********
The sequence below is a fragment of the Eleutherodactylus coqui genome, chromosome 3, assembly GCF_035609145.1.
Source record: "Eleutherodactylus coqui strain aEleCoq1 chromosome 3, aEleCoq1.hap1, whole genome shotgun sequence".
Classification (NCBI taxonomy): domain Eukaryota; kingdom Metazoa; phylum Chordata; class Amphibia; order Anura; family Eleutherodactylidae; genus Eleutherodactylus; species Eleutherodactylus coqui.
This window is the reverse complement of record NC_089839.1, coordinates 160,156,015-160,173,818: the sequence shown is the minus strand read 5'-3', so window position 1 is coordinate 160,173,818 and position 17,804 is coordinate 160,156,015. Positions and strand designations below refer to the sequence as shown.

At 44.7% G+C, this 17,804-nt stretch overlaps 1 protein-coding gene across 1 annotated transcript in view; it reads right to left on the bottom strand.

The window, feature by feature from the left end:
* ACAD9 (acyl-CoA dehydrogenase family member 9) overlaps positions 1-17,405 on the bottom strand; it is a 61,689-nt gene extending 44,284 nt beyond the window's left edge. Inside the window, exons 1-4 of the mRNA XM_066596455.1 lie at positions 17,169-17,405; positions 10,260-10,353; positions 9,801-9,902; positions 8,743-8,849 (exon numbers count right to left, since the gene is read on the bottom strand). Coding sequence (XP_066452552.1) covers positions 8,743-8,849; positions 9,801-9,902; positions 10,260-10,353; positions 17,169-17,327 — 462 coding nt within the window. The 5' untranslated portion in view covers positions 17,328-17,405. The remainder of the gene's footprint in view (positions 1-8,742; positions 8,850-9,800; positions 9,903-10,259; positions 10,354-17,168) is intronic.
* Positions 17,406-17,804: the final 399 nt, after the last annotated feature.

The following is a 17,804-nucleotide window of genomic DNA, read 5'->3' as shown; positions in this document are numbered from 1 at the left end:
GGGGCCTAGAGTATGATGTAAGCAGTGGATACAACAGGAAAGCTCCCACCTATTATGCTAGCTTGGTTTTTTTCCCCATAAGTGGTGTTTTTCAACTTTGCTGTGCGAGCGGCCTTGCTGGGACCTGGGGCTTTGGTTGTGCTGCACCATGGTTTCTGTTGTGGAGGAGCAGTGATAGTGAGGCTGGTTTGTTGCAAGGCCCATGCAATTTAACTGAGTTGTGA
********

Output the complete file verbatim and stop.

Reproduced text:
The sequence below is a fragment of the Eleutherodactylus coqui genome, chromosome 3, assembly GCF_035609145.1.
Source record: "Eleutherodactylus coqui strain aEleCoq1 chromosome 3, aEleCoq1.hap1, whole genome shotgun sequence".
Classification (NCBI taxonomy): domain Eukaryota; kingdom Metazoa; phylum Chordata; class Amphibia; order Anura; family Eleutherodactylidae; genus Eleutherodactylus; species Eleutherodactylus coqui.
This window is the reverse complement of record NC_089839.1, coordinates 160,156,015-160,173,818: the sequence shown is the minus strand read 5'-3', so window position 1 is coordinate 160,173,818 and position 17,804 is coordinate 160,156,015. Positions and strand designations below refer to the sequence as shown.

At 44.7% G+C, this 17,804-nt stretch overlaps 1 protein-coding gene across 1 annotated transcript in view; it reads right to left on the bottom strand.

The window, feature by feature from the left end:
* ACAD9 (acyl-CoA dehydrogenase family member 9) overlaps positions 1-17,405 on the bottom strand; it is a 61,689-nt gene extending 44,284 nt beyond the window's left edge. Inside the window, exons 1-4 of the mRNA XM_066596455.1 lie at positions 17,169-17,405; positions 10,260-10,353; positions 9,801-9,902; positions 8,743-8,849 (exon numbers count right to left, since the gene is read on the bottom strand). Coding sequence (XP_066452552.1) covers positions 8,743-8,849; positions 9,801-9,902; positions 10,260-10,353; positions 17,169-17,327 — 462 coding nt within the window. The 5' untranslated portion in view covers positions 17,328-17,405. The remainder of the gene's footprint in view (positions 1-8,742; positions 8,850-9,800; positions 9,903-10,259; positions 10,354-17,168) is intronic.
* Positions 17,406-17,804: the final 399 nt, after the last annotated feature.

The following is a 17,804-nucleotide window of genomic DNA, read 5'->3' as shown; positions in this document are numbered from 1 at the left end:
GGGGCCTAGAGTATGATGTAAGCAGTGGATACAACAGGAAAGCTCCCACCTATTATGCTAGCTTGGTTTTTTTCCCCATAAGTGGTGTTTTTCAACTTTGCTGTGCGAGCGGCCTTGCTGGGACCTGGGGCTTTGGTTGTGCTGCACCATGGTTTCTGTTGTGGAGGAGCAGTGATAGTGAGGCTGGTTTGTTGCAAGGCCCATGCAATTTAACTGAGTTGTGA